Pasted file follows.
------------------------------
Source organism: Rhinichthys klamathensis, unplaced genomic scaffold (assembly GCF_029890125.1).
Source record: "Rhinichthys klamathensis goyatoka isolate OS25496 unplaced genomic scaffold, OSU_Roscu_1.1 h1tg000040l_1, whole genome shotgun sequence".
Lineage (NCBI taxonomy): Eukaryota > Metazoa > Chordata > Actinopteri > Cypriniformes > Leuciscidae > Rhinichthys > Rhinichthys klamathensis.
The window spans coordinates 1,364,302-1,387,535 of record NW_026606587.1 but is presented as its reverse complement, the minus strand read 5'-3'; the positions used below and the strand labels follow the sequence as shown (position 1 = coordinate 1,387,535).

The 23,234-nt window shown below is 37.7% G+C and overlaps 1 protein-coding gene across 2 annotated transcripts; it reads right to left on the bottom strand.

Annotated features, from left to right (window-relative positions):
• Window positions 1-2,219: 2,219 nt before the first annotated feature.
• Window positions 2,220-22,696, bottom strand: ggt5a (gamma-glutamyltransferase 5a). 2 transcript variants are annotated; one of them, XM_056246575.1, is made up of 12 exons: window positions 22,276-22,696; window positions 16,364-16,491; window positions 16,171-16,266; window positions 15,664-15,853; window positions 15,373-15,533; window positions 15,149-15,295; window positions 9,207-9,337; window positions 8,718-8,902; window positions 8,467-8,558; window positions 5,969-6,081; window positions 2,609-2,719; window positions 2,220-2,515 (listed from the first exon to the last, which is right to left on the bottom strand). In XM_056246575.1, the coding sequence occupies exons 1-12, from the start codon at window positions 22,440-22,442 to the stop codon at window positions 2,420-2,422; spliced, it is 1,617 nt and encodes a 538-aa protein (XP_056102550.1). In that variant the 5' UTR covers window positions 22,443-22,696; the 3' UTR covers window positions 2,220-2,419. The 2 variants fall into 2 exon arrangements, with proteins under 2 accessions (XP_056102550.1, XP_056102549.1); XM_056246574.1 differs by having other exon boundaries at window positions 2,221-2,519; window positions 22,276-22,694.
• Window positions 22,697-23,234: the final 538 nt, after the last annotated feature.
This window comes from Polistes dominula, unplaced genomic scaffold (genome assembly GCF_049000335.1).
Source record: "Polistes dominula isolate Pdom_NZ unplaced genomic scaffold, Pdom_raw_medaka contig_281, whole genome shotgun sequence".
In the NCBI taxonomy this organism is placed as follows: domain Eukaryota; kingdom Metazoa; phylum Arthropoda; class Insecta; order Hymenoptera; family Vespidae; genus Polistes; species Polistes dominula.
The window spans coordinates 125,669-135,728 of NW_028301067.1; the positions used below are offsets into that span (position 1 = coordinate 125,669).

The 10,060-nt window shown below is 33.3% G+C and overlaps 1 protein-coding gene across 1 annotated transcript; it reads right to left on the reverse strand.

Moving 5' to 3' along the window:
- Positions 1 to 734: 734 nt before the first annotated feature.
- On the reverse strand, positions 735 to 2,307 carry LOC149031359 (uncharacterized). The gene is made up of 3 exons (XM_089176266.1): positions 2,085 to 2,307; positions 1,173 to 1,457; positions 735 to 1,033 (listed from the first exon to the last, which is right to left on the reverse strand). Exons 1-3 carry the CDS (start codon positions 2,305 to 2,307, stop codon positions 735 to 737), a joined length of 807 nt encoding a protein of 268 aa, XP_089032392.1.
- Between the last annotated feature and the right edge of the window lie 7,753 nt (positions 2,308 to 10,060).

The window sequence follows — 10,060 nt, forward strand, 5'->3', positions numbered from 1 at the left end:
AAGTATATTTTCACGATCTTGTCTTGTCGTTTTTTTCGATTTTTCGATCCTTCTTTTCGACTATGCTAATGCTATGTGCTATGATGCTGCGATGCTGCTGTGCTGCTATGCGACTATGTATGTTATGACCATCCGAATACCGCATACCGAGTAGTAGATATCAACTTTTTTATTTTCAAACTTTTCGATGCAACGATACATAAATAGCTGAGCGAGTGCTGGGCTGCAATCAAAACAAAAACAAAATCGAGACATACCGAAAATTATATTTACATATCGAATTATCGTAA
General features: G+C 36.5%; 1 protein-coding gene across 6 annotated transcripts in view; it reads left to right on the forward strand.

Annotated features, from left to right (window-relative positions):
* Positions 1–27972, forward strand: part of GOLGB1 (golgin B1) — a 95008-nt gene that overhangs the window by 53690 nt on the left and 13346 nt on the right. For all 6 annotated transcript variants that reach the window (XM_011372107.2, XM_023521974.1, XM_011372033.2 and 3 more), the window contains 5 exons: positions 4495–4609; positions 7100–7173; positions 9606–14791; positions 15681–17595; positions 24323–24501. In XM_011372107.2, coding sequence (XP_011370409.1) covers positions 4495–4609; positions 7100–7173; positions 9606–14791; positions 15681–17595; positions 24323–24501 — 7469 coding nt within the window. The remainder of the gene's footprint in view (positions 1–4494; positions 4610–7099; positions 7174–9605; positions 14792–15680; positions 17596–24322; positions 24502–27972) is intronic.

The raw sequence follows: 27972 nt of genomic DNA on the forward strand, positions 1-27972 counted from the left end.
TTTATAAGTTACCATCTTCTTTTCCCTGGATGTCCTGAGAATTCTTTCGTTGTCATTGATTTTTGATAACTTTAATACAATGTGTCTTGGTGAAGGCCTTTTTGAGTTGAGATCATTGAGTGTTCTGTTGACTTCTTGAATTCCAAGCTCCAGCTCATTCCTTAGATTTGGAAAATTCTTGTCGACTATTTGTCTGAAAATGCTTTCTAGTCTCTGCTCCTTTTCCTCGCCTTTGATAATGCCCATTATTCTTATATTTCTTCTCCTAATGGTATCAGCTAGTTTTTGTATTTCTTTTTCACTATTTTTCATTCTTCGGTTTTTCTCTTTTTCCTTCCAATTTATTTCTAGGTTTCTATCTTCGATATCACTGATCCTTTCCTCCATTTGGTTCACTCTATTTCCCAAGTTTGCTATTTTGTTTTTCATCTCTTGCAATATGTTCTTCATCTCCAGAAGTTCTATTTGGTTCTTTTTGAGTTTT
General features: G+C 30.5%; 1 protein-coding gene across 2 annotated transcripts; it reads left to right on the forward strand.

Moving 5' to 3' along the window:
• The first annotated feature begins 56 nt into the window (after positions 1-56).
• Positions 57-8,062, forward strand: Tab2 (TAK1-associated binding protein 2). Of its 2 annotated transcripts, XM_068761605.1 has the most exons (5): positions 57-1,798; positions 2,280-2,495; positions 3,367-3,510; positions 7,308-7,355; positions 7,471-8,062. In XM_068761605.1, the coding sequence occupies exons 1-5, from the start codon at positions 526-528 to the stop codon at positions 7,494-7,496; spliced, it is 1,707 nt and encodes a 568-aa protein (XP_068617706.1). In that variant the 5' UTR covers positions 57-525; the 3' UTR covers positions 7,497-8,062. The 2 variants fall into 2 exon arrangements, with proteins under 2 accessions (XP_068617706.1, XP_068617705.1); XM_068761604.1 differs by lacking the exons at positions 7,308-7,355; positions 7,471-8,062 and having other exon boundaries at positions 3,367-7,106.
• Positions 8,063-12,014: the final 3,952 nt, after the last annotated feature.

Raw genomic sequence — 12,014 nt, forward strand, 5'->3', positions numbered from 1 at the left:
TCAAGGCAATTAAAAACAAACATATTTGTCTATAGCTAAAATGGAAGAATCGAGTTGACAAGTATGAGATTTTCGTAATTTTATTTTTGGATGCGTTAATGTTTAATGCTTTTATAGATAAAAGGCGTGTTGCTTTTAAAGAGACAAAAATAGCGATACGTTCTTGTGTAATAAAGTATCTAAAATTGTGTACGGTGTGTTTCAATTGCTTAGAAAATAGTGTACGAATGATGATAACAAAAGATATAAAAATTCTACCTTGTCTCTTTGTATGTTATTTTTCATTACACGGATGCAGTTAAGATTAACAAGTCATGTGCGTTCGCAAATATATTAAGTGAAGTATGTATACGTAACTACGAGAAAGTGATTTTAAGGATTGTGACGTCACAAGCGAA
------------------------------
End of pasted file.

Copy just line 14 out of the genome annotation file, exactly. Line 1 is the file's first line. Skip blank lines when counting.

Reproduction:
The 10,060-nt window shown below is 33.3% G+C and overlaps 1 protein-coding gene across 1 annotated transcript; it reads right to left on the reverse strand.